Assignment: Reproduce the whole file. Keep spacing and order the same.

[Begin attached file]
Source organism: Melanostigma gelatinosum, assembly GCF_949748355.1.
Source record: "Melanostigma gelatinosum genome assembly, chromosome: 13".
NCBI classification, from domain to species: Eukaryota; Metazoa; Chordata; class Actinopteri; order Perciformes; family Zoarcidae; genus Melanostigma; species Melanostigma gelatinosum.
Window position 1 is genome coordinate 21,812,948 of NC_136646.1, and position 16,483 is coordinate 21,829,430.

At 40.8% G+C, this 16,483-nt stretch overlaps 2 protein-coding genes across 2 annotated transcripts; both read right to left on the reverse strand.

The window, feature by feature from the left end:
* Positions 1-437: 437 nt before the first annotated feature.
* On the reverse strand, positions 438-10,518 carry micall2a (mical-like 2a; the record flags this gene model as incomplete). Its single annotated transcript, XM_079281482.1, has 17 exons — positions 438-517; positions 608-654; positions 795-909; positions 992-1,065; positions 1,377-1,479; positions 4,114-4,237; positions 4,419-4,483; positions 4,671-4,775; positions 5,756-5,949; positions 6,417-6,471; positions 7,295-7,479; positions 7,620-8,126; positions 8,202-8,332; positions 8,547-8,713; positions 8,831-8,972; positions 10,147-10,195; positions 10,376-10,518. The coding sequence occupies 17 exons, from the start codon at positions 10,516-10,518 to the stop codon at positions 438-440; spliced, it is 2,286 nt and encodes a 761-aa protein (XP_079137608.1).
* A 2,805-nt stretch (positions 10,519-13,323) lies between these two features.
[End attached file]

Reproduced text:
Source organism: Melanostigma gelatinosum, assembly GCF_949748355.1.
Source record: "Melanostigma gelatinosum genome assembly, chromosome: 13".
NCBI classification, from domain to species: Eukaryota; Metazoa; Chordata; class Actinopteri; order Perciformes; family Zoarcidae; genus Melanostigma; species Melanostigma gelatinosum.
Window position 1 is genome coordinate 21,812,948 of NC_136646.1, and position 16,483 is coordinate 21,829,430.

At 40.8% G+C, this 16,483-nt stretch overlaps 2 protein-coding genes across 2 annotated transcripts; both read right to left on the reverse strand.

The window, feature by feature from the left end:
* Positions 1-437: 437 nt before the first annotated feature.
* On the reverse strand, positions 438-10,518 carry micall2a (mical-like 2a; the record flags this gene model as incomplete). Its single annotated transcript, XM_079281482.1, has 17 exons — positions 438-517; positions 608-654; positions 795-909; positions 992-1,065; positions 1,377-1,479; positions 4,114-4,237; positions 4,419-4,483; positions 4,671-4,775; positions 5,756-5,949; positions 6,417-6,471; positions 7,295-7,479; positions 7,620-8,126; positions 8,202-8,332; positions 8,547-8,713; positions 8,831-8,972; positions 10,147-10,195; positions 10,376-10,518. The coding sequence occupies 17 exons, from the start codon at positions 10,516-10,518 to the stop codon at positions 438-440; spliced, it is 2,286 nt and encodes a 761-aa protein (XP_079137608.1).
* A 2,805-nt stretch (positions 10,519-13,323) lies between these two features.